Bad Company (2002)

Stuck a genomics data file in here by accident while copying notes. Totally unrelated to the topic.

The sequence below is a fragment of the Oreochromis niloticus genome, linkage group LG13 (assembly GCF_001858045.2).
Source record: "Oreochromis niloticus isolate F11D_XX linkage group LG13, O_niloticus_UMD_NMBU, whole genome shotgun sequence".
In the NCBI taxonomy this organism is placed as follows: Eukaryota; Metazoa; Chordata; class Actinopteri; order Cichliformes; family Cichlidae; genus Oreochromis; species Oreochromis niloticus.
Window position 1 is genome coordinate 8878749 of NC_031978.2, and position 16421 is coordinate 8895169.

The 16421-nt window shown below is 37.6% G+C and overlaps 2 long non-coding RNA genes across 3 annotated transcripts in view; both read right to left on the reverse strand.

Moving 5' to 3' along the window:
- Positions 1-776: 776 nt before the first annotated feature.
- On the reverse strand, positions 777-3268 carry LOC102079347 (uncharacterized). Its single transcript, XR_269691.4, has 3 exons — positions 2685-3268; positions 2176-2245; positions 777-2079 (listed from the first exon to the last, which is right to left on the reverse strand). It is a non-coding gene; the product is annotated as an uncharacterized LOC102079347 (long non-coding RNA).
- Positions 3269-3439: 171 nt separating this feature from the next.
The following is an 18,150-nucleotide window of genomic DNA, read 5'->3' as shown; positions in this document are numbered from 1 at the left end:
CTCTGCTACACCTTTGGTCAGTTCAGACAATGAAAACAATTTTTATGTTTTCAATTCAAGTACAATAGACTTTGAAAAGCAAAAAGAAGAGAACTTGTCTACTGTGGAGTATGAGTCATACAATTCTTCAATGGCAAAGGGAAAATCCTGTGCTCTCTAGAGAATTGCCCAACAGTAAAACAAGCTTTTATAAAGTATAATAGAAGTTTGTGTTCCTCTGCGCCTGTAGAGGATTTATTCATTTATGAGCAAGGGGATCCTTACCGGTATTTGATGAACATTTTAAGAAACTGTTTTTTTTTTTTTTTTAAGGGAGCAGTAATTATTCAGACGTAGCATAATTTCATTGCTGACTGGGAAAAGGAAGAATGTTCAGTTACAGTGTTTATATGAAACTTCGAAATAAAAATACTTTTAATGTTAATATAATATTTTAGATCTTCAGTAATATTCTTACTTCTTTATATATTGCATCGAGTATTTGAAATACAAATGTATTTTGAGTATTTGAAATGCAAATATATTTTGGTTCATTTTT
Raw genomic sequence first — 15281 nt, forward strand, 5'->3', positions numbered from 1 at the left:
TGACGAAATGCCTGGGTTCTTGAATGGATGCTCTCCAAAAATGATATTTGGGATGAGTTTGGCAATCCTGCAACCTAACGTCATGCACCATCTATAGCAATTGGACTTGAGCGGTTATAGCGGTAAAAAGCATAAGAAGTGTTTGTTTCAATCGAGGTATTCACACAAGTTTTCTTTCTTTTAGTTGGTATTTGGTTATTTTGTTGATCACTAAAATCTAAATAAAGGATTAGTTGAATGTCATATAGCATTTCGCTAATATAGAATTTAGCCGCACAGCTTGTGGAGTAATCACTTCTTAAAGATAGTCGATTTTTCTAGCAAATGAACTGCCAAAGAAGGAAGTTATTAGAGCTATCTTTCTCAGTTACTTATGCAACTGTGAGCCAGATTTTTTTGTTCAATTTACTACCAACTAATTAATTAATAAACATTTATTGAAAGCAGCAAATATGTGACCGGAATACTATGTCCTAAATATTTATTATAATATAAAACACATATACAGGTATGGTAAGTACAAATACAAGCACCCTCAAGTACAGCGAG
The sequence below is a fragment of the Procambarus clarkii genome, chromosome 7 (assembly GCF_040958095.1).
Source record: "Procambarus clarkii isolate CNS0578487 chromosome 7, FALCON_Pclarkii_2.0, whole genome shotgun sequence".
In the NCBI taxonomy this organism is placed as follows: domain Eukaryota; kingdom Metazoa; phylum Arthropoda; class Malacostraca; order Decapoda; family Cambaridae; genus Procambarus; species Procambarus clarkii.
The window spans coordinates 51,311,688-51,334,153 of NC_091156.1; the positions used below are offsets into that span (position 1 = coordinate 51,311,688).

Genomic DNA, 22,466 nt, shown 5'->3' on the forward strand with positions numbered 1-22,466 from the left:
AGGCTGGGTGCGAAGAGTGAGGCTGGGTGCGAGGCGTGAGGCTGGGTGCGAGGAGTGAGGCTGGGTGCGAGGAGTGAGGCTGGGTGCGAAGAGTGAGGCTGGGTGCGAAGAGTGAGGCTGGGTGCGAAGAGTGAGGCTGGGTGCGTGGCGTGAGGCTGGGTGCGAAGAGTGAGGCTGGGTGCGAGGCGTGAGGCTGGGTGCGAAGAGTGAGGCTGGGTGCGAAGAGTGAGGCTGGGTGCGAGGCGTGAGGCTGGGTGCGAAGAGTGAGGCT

After setting up a meeting to buy a nuclear weapon from terrorists, CIA operative Kevin Pope (Chris Rock) is shot protecting his boss, master spy Oakes (Anthony Hopkins, not even bothering with an American accent). The CIA is frantic to replace their agent, but the company's only plan is to take Pope's twin brother Michael Hayes (Rock again) and use him in his place. The chief problem is that Michael didn't know he even had a twin brother the two were separated at birth and while Kevin was educated at Harvard, Michael makes his living as a street hustler and DJ. Partnered with Oakes, Hayes is given a crash-course from his brother's peers to get him up to speed so he can stop the terrorists. Bad Company (2002) is as generic as its title, so much so that often the film feels more like a blueprint for a movie than a fully realized effort as an action-comedy, and the final result is less than the sum of either part. One can suspect that producer Jerry Bruckheimer presumed he might be able to recapture the success of his Beverly Hills Cop franchise through Chris Rock after the comedian's breakthrough stand-up set "Bring the Pain." Unfortunately, Rock doesn't appear comfortable on screen, his comic timing is stifled (although occasionally he is amusing), and he never develops much of a relationship with Hopkins, who seems to be engaging in an act of somnambulistic check-cashing. Directed by Joel Schumacher, the whole thing reeks of high concept, but no one ever invests in the formula enough to make one care. Bring the pain indeed. Buena Vista's DVD release of Bad Company presents the film in anamorphic widescreen (2.35:1) and in both DTS and Dolby Digital 5.1 audio. Extras include a 12-min. featurette and bonus trailers. Keep-case.
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